Looking to Add More Trees? Mind the 'Sidewalk Gray Zone'

A case study provided by the MillionTreesNYC program offers insight into complicated territorial boundaries that can challenge urban greening projects.
August 23, 2016, 8am PDT | James Brasuell | @CasualBrasuell
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An article by Nicole Peterson digs into the results of a recent paper titled "Public Reactions to New Street Tree Planting," examining public relations efforts for the MillionTreesNYC program.

According to Peterson, the key lesson for landscape architects to gain from the study is: "we are often under the impression that because we love urban trees and seeing new trees planted, that everyone around us will love these plantings as well. Some city dwellers do in fact welcome trees with great excitement, but others may see the trees as an intrusion of their private space or territory."

For non-landscape architects and landscape architects alike, the important lesson might also be a central concept employed by Peterson: the sidewalk as a "gray zone" that blurs the line between public and private interests.

According to Peterson, "while the city has legal authority over the sidewalk, responsibility for this zone also lies with citizens. This 'Sidewalk Grey Zone' is one reason the public can have negative reactions to tree plantings. In this example, The City of New York owns the space between the curb and the property line, but the home or business owner is responsible for the maintenance and upkeep of the sidewalk."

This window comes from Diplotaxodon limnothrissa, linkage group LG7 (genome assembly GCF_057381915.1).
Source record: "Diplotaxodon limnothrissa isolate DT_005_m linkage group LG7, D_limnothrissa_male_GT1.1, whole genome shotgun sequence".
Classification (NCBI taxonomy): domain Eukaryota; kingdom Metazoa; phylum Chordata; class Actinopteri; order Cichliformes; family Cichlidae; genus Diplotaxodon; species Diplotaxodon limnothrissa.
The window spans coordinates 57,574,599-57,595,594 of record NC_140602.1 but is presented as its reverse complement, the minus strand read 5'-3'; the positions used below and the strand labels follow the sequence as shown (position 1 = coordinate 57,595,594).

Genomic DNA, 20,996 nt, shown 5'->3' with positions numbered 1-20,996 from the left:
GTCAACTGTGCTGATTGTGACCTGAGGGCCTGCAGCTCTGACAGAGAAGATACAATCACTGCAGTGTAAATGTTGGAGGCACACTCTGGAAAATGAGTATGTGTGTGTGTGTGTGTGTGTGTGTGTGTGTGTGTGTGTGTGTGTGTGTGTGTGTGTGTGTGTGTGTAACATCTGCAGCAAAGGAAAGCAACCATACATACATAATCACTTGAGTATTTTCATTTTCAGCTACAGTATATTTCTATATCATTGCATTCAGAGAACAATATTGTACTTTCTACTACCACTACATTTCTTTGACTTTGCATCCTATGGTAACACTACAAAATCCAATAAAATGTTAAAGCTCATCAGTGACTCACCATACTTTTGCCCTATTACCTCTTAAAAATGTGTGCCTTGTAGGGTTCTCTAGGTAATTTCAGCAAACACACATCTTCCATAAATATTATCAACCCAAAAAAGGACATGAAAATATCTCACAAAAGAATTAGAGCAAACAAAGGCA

As for the findings reported by the paper: the study's researchers "investigated the content of letters, emails, and transcriptions of calls from 311 received by the Parks Department’s Central Forestry and Horticulture Division between 2007 and 2009," according to Peterson's explanation.  

"Placement objections" were the largest primary category of complaint (33%), according to Peterson. "Of those complaints, most people were concerned about the disturbance of utility lines."

The evidence of the challenging nature of the sidewalk gray zone, however, was probably most apparent in the category of "policy objections." Of those, 57% "were a general refusal, meaning the resident did not want a tree in front of their property." According to Peterson, "[t]his reaction assumes dissatisfaction with the planting policies and the city exercising its authority over right of way areas. It also indicates how the planting of street trees can evoke issues of territoriality and control."

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Published on Monday, August 1, 2016 in DeepRoot
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